Biography of Edward M. Keyes, author of The Michigan Murders Edward Keyes was a native New Yorker, and a graduate of Fordham University. He wrote for more than thirty eight years, first as a newspaper reporter, columnist, and editor for small-town New York dailies, and later as a staff writer for such magazines as Look and Quick. His articles have appeared in Sports Illustrated, Cosmopolitan, True, American Weekly, Inc. Magazine, and TV Guide, among others, and he has written a syndicated newspaper column with famed trial lawyer Melvin Belli. In 1956 he coauthored, with Al Schact, My Own Particular Screwball, and in 1969, he collaborated with author Robin Moore in the best-selling thriller – which adapted as a major motion picture became an Academy-award Best Picture winner – The French Connection.
Mr. Keyes also wrote the highly and widely acclaimed New York Times bestseller novel, The Michigan Murders, and went on to pen the books Double Dare – a suspense thriller set in New York city based on a true story of an undercover police informant, as well as Cocoanut Grove, a spell-binding, minute-by-minute account of the most famous disaster up to that time in American history - the fire in Boston’s Cocoanut Grove nightclub in November of 1942 which resulted in innovative methods of burn treatment, the first general use of the new wonder drug penicillin, and significant changes in fire and safety laws throughout the nation.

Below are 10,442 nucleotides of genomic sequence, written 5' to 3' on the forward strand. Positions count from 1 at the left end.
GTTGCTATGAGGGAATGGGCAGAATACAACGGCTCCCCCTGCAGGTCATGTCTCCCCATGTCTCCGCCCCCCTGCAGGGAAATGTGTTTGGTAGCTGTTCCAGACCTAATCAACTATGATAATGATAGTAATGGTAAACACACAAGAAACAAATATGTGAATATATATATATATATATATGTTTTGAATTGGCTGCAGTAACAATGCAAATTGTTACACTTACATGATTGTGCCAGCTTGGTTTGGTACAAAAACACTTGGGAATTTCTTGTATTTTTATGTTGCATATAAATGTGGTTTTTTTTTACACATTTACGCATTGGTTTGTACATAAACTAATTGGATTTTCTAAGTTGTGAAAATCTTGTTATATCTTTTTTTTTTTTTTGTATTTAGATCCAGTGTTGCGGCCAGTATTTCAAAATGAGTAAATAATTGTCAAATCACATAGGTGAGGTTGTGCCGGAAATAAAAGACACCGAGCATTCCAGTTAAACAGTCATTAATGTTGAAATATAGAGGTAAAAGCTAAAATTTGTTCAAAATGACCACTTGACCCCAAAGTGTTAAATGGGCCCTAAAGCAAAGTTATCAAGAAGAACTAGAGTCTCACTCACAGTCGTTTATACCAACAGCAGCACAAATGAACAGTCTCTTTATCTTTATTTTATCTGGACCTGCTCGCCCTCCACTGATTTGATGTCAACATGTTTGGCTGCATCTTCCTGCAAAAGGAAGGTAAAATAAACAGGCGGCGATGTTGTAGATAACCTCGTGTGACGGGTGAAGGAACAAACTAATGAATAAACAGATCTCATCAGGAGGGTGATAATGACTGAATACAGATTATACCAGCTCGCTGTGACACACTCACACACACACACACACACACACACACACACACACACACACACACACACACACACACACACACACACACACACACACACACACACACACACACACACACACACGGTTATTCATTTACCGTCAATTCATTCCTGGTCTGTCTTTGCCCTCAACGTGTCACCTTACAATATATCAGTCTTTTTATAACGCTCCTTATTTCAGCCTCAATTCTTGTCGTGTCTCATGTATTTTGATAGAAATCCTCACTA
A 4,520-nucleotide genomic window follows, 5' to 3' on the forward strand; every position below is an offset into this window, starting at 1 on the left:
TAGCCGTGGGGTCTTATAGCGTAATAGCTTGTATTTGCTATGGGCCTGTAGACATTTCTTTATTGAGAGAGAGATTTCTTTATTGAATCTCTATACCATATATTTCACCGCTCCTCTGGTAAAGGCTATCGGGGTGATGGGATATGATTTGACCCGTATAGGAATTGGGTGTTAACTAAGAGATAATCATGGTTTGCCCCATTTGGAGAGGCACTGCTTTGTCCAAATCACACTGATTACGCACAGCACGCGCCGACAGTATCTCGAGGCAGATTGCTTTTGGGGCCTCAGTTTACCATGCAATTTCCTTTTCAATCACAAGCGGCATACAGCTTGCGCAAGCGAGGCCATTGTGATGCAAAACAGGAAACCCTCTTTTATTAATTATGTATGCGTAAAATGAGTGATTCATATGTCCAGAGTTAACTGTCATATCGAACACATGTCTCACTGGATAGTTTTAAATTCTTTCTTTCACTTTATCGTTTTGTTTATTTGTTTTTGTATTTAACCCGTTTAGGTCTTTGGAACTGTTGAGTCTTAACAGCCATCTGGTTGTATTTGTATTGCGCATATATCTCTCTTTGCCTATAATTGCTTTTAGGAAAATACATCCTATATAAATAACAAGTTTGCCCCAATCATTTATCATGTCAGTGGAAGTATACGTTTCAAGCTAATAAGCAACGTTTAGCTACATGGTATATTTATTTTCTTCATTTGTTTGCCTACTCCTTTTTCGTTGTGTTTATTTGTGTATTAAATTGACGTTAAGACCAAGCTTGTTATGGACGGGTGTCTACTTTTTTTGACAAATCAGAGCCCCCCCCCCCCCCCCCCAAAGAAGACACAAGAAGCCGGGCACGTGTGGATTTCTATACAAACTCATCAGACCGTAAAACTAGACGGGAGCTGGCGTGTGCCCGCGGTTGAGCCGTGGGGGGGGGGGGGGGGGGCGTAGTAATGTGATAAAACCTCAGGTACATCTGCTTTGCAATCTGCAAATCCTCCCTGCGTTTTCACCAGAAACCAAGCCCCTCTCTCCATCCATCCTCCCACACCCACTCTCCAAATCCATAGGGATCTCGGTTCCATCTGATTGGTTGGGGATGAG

Mr. Keyes with his wife and partner Eileen Walsh Keyes raised seven children in New Rochelle, New York, and lived his remaining years retired in San Diego, California. He passed away in December 2002.